I hate this. But one click on the login button later and hacker voice I'm in
The rest of the code consists on mangling the bank's internal API to get readable JSON.

Pushing the account balance to Timeline

Once I have recovered the data from the generated JSON, pushing it to the watch is much easier:

curl -X PUT 
    --header "Content-Type: application/json" 
    --header "X-User-Token: watch_token" 
    -d '{ 
        "id": "cool-pin-id", 
        "time": "2019-08-30T22:43:56Z", 
        "layout": { 
                  "type": "genericPin", 
                  "title": "Account name", 
                  "body": "Account code", 
                  "subtitle": "+ 9 999,99 €", 
                  "tinyIcon": "system://images/STOCKS_EVENT" 

The Pebble developer documentation is a godsend here!

cool-pin-id must be a different ID for each new Timeline pin pushed. I just get my OS to generate UUIDs for that but you might want to do it another way.

The watch token can be generated using this handy Pebble app.

Jamming this whole thing in Github Actions

While this is all cool and good, I was wary of running this script on my server regularly.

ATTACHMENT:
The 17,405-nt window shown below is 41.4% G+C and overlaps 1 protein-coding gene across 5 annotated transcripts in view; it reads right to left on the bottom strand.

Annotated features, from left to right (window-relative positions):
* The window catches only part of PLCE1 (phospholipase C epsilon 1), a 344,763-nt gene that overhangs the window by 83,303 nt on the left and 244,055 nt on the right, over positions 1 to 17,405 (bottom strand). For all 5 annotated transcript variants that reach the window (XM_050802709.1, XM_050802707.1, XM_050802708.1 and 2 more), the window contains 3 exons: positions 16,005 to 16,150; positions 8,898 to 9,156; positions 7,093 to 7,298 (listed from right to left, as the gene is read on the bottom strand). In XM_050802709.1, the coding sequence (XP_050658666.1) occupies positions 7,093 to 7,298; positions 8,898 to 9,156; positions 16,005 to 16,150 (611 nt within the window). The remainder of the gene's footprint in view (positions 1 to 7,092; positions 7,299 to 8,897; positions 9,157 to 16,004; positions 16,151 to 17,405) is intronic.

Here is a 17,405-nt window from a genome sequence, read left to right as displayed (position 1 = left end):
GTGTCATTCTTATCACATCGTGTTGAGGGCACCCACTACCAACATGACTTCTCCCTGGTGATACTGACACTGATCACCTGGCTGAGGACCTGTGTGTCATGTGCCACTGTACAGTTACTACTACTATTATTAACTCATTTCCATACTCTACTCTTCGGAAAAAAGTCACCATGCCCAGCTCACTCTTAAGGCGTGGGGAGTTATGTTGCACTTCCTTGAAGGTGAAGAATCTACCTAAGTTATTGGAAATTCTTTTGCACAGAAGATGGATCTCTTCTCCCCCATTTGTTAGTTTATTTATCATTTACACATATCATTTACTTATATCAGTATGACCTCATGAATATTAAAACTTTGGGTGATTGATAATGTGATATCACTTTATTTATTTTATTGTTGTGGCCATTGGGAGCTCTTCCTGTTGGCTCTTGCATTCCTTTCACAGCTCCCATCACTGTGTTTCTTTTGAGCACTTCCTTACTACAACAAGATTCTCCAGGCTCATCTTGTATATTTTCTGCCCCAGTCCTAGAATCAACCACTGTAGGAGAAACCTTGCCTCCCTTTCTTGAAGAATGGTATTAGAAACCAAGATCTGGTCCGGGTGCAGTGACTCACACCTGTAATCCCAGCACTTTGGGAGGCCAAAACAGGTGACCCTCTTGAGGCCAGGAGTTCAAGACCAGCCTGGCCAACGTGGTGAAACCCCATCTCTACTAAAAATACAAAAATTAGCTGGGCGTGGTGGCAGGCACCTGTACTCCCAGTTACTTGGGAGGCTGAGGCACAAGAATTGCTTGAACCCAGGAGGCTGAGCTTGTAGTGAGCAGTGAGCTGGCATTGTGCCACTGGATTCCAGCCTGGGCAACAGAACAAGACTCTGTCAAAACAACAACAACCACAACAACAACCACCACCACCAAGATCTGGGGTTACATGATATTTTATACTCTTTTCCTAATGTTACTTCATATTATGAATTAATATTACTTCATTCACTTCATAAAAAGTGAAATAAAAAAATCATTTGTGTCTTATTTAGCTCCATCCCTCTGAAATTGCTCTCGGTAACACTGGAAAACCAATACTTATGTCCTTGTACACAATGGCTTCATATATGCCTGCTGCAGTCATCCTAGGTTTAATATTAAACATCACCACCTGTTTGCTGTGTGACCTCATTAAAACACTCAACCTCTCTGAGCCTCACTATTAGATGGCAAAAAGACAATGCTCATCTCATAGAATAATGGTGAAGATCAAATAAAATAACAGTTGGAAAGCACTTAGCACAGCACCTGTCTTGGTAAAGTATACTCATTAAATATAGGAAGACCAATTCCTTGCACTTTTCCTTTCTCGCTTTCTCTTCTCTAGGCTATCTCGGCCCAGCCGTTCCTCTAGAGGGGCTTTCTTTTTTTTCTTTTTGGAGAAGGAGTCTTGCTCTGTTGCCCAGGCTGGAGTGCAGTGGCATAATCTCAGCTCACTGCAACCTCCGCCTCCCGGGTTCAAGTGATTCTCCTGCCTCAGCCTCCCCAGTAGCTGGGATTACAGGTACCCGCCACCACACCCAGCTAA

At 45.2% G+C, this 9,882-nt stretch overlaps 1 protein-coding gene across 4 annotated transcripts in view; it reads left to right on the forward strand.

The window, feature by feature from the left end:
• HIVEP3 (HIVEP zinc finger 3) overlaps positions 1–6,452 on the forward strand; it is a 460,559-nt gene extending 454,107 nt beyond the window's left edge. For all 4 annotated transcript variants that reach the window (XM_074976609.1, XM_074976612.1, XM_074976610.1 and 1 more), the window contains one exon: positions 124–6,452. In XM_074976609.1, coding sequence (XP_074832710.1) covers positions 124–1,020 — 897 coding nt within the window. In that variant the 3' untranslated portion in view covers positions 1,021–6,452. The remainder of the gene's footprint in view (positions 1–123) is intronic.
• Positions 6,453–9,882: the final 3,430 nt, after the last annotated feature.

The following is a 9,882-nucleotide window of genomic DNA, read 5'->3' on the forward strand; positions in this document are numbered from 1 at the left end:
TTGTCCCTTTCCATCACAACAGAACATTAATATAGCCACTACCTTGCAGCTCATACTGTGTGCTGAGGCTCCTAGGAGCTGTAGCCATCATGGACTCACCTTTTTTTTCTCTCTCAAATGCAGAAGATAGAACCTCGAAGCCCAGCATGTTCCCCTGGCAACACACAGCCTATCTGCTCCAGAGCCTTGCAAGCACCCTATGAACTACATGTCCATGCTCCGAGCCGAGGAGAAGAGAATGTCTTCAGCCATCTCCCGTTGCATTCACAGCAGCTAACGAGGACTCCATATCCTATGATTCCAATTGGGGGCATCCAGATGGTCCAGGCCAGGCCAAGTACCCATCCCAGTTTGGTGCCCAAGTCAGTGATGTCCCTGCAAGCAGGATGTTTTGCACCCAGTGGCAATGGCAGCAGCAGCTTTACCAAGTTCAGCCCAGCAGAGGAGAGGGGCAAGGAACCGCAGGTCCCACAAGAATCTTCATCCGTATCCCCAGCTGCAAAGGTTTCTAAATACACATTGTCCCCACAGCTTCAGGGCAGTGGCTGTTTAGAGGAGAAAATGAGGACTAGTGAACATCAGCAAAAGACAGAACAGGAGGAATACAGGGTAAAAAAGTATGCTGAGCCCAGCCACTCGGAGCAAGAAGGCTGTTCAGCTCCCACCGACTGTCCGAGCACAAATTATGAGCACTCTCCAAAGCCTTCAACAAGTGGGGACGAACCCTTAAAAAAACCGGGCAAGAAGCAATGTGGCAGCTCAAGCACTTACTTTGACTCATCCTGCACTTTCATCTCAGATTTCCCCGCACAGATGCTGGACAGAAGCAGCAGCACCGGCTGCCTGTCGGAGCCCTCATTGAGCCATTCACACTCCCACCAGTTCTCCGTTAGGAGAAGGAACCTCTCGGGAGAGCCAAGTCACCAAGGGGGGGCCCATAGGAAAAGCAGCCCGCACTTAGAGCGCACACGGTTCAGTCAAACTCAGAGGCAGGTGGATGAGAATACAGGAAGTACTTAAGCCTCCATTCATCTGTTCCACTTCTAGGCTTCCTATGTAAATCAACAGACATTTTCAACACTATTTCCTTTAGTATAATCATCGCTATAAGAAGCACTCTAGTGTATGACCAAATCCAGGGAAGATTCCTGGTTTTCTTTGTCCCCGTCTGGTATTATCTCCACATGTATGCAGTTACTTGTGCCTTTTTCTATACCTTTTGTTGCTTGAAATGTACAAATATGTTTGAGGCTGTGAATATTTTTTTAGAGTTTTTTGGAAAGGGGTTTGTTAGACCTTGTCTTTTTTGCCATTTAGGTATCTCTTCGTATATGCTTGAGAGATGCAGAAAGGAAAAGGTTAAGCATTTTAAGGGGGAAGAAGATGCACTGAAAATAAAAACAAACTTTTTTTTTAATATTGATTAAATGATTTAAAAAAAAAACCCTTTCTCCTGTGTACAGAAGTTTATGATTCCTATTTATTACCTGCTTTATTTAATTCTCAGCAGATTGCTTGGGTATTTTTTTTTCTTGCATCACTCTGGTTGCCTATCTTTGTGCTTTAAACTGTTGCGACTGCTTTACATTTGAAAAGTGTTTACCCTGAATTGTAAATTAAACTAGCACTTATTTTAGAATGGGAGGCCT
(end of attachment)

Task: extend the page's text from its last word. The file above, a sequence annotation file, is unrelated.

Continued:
I mean, it does use your bank credentials and you can't be paranoid enough.

Back in 2015, I was running it on a computer that didn't accept incoming connections; Said computer would just upload the JSON generated by the script every few hours to the server.
But this is 2019 and caring about security is so passé, so I'm just gonna give my bank details to GitHub Actions.

hot dog

Yeehaw! The Actions script itself isn't anything to write about, but hey, it's on Actions v2!

name: Get bank details and push to Pebble

  - cron: 0 9 * * *


    runs-on: ubuntu-latest

    - uses: actions/checkout@v1
    - name: Use Node.js
      uses: actions/setup-node@v1
        node-version: 12.x
    - name: NPM install
      run: |